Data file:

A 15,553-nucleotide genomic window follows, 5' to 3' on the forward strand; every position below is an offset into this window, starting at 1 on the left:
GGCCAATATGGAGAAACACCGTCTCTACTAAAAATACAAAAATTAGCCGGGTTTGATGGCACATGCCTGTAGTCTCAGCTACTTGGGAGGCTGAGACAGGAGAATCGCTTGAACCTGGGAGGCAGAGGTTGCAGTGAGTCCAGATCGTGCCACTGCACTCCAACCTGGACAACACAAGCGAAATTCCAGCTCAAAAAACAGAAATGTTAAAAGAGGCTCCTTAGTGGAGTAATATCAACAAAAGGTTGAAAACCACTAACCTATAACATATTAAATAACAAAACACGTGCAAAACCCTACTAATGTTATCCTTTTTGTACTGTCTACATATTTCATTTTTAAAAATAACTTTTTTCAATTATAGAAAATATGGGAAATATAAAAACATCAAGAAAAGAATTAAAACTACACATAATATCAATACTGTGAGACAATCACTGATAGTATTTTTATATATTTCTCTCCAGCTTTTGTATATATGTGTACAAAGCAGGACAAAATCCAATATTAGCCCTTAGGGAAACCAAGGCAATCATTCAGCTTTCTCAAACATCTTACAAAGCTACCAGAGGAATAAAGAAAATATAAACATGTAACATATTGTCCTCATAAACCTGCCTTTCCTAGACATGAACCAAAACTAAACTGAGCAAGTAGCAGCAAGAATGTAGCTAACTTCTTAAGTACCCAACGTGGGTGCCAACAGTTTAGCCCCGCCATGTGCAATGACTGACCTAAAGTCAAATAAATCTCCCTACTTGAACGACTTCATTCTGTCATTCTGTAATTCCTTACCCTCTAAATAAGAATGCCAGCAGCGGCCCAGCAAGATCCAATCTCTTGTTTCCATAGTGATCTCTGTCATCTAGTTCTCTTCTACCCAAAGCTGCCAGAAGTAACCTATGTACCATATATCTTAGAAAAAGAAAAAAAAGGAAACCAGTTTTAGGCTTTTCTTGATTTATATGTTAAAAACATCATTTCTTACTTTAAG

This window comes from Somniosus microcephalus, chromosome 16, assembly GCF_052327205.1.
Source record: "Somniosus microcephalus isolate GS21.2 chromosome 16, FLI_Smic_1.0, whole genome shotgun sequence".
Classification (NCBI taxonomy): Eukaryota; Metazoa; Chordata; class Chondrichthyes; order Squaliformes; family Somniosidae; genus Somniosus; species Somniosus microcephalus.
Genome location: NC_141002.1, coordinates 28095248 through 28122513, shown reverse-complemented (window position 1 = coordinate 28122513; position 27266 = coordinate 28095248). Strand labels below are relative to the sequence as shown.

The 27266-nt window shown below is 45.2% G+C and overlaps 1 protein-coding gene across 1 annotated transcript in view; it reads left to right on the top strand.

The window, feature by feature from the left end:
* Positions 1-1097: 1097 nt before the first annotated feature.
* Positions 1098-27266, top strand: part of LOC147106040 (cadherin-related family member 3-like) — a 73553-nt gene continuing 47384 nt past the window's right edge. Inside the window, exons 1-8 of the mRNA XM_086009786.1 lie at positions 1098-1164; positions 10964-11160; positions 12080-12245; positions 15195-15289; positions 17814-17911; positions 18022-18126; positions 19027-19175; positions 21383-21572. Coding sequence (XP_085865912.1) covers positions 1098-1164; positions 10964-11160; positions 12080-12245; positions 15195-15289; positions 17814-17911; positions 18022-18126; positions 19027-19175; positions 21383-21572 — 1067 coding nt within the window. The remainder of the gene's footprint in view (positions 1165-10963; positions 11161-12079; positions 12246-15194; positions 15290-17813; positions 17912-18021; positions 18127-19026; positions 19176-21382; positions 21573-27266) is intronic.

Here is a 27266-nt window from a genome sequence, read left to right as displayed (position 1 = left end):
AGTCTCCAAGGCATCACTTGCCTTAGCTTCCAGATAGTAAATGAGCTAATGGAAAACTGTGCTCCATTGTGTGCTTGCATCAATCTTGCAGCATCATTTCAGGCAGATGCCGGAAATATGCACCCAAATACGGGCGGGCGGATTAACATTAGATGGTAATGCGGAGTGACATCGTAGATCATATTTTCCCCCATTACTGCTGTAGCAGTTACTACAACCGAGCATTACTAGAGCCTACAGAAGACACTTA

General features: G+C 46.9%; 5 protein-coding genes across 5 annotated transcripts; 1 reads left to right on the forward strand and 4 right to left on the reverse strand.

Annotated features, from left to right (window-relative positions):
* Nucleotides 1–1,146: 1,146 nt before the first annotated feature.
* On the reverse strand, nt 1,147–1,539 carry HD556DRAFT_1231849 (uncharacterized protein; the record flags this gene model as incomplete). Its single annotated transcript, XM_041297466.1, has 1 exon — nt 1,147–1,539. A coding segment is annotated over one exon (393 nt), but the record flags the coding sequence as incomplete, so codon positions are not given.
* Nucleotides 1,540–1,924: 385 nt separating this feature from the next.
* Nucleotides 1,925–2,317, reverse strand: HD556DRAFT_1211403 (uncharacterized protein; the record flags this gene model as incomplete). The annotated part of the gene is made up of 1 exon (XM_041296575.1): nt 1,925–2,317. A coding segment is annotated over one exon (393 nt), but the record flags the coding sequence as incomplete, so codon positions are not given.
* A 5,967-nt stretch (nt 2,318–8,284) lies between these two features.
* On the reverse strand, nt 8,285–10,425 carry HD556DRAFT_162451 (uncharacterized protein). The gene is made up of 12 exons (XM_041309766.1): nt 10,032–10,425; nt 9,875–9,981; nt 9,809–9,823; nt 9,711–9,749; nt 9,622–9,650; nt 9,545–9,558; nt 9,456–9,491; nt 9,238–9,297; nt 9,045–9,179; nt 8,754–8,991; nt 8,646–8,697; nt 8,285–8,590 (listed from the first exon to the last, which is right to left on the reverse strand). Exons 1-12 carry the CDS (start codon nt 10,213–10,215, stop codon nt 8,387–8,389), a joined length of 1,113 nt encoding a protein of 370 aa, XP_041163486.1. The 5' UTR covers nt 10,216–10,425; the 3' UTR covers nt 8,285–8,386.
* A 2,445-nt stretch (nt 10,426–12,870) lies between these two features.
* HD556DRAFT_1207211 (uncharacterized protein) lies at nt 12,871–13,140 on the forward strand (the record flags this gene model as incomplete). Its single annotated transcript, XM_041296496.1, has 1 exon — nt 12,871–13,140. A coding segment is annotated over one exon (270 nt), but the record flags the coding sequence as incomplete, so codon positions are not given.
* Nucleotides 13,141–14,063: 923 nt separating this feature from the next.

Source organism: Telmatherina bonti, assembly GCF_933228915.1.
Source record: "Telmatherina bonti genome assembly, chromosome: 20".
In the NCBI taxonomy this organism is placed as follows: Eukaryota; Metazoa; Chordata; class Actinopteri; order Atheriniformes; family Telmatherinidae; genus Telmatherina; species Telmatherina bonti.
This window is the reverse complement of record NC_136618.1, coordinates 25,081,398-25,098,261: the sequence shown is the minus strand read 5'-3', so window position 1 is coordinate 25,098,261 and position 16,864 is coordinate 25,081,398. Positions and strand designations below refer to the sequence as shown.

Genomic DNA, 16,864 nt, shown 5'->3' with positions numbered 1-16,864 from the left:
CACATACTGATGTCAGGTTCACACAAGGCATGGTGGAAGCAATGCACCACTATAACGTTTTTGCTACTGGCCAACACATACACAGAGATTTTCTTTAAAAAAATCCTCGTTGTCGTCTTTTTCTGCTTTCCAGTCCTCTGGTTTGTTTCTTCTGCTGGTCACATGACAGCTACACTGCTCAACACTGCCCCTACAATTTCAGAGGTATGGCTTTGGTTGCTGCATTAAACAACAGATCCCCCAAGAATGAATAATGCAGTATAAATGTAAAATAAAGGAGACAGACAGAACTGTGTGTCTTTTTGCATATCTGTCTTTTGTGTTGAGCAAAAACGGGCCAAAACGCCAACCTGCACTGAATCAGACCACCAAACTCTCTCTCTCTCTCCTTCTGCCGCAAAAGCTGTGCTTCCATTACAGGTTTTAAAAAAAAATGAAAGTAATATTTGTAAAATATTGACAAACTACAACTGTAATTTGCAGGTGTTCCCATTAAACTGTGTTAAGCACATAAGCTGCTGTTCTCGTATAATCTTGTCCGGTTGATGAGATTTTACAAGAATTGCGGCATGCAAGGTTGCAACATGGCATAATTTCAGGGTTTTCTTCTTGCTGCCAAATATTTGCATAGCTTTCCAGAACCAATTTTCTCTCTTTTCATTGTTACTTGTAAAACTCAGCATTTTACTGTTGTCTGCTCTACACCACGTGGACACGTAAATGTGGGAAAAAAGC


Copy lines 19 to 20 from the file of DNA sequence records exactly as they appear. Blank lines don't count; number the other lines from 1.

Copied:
* A 5,967-nt stretch (nt 2,318–8,284) lies between these two features.
* On the reverse strand, nt 8,285–10,425 carry HD556DRAFT_162451 (uncharacterized protein). The gene is made up of 12 exons (XM_041309766.1): nt 10,032–10,425; nt 9,875–9,981; nt 9,809–9,823; nt 9,711–9,749; nt 9,622–9,650; nt 9,545–9,558; nt 9,456–9,491; nt 9,238–9,297; nt 9,045–9,179; nt 8,754–8,991; nt 8,646–8,697; nt 8,285–8,590 (listed from the first exon to the last, which is right to left on the reverse strand). Exons 1-12 carry the CDS (start codon nt 10,213–10,215, stop codon nt 8,387–8,389), a joined length of 1,113 nt encoding a protein of 370 aa, XP_041163486.1. The 5' UTR covers nt 10,216–10,425; the 3' UTR covers nt 8,285–8,386.